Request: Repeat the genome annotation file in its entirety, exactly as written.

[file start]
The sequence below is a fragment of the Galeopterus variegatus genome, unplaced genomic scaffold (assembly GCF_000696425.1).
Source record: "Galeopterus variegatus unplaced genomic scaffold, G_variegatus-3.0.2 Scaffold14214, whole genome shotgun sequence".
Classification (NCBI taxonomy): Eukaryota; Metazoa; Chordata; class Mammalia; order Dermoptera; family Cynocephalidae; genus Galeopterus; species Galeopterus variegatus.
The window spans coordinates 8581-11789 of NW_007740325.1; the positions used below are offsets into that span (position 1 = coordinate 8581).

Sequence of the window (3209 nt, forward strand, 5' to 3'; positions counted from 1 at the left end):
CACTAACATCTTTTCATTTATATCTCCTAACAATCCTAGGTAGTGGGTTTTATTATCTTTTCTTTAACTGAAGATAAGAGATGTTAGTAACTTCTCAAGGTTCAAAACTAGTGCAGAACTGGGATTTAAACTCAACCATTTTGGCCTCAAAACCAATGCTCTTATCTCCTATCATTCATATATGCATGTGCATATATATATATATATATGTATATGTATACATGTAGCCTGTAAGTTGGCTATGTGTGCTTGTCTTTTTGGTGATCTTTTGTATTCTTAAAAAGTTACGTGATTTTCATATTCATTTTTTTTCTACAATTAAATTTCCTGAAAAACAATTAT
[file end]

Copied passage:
The sequence below is a fragment of the Galeopterus variegatus genome, unplaced genomic scaffold (assembly GCF_000696425.1).
Source record: "Galeopterus variegatus unplaced genomic scaffold, G_variegatus-3.0.2 Scaffold14214, whole genome shotgun sequence".
Classification (NCBI taxonomy): Eukaryota; Metazoa; Chordata; class Mammalia; order Dermoptera; family Cynocephalidae; genus Galeopterus; species Galeopterus variegatus.
The window spans coordinates 8581-11789 of NW_007740325.1; the positions used below are offsets into that span (position 1 = coordinate 8581).

Sequence of the window (3209 nt, forward strand, 5' to 3'; positions counted from 1 at the left end):
CACTAACATCTTTTCATTTATATCTCCTAACAATCCTAGGTAGTGGGTTTTATTATCTTTTCTTTAACTGAAGATAAGAGATGTTAGTAACTTCTCAAGGTTCAAAACTAGTGCAGAACTGGGATTTAAACTCAACCATTTTGGCCTCAAAACCAATGCTCTTATCTCCTATCATTCATATATGCATGTGCATATATATATATATATATGTATATGTATACATGTAGCCTGTAAGTTGGCTATGTGTGCTTGTCTTTTTGGTGATCTTTTGTATTCTTAAAAAGTTACGTGATTTTCATATTCATTTTTTTTCTACAATTAAATTTCCTGAAAAACAATTAT